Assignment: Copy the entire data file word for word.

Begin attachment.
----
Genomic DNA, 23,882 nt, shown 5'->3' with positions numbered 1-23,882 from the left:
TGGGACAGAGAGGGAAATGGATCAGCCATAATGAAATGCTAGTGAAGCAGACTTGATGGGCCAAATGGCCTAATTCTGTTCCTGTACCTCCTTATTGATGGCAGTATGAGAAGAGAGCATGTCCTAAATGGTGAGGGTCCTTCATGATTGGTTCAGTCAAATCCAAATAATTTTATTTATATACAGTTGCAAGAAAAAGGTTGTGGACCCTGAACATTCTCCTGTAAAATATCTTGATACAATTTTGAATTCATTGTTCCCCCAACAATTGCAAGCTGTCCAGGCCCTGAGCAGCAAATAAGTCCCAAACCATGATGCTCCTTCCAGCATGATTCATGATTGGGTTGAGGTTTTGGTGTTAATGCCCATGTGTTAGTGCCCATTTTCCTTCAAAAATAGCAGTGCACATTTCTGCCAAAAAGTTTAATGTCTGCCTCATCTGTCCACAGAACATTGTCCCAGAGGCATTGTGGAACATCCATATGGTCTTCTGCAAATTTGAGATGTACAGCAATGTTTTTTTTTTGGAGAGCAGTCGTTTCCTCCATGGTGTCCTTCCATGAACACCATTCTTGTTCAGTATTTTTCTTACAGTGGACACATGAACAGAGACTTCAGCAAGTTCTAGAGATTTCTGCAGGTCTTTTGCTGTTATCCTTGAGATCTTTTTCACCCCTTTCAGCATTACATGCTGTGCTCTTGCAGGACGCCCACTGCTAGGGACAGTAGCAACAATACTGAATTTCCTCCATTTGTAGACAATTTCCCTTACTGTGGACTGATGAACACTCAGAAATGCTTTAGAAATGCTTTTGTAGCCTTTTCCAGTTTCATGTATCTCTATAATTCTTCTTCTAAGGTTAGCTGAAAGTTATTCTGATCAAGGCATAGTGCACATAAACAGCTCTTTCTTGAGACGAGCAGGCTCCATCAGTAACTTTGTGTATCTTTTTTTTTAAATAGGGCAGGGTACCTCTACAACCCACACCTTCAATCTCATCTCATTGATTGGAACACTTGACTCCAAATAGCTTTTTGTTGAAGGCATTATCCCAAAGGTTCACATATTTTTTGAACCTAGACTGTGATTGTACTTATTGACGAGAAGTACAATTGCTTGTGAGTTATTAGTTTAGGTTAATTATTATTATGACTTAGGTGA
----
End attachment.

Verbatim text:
Genomic DNA, 23,882 nt, shown 5'->3' with positions numbered 1-23,882 from the left:
TGGGACAGAGAGGGAAATGGATCAGCCATAATGAAATGCTAGTGAAGCAGACTTGATGGGCCAAATGGCCTAATTCTGTTCCTGTACCTCCTTATTGATGGCAGTATGAGAAGAGAGCATGTCCTAAATGGTGAGGGTCCTTCATGATTGGTTCAGTCAAATCCAAATAATTTTATTTATATACAGTTGCAAGAAAAAGGTTGTGGACCCTGAACATTCTCCTGTAAAATATCTTGATACAATTTTGAATTCATTGTTCCCCCAACAATTGCAAGCTGTCCAGGCCCTGAGCAGCAAATAAGTCCCAAACCATGATGCTCCTTCCAGCATGATTCATGATTGGGTTGAGGTTTTGGTGTTAATGCCCATGTGTTAGTGCCCATTTTCCTTCAAAAATAGCAGTGCACATTTCTGCCAAAAAGTTTAATGTCTGCCTCATCTGTCCACAGAACATTGTCCCAGAGGCATTGTGGAACATCCATATGGTCTTCTGCAAATTTGAGATGTACAGCAATGTTTTTTTTTTGGAGAGCAGTCGTTTCCTCCATGGTGTCCTTCCATGAACACCATTCTTGTTCAGTATTTTTCTTACAGTGGACACATGAACAGAGACTTCAGCAAGTTCTAGAGATTTCTGCAGGTCTTTTGCTGTTATCCTTGAGATCTTTTTCACCCCTTTCAGCATTACATGCTGTGCTCTTGCAGGACGCCCACTGCTAGGGACAGTAGCAACAATACTGAATTTCCTCCATTTGTAGACAATTTCCCTTACTGTGGACTGATGAACACTCAGAAATGCTTTAGAAATGCTTTTGTAGCCTTTTCCAGTTTCATGTATCTCTATAATTCTTCTTCTAAGGTTAGCTGAAAGTTATTCTGATCAAGGCATAGTGCACATAAACAGCTCTTTCTTGAGACGAGCAGGCTCCATCAGTAACTTTGTGTATCTTTTTTTTTAAATAGGGCAGGGTACCTCTACAACCCACACCTTCAATCTCATCTCATTGATTGGAACACTTGACTCCAAATAGCTTTTTGTTGAAGGCATTATCCCAAAGGTTCACATATTTTTTGAACCTAGACTGTGATTGTACTTATTGACGAGAAGTACAATTGCTTGTGAGTTATTAGTTTAGGTTAATTATTATTATGACTTAGGTGA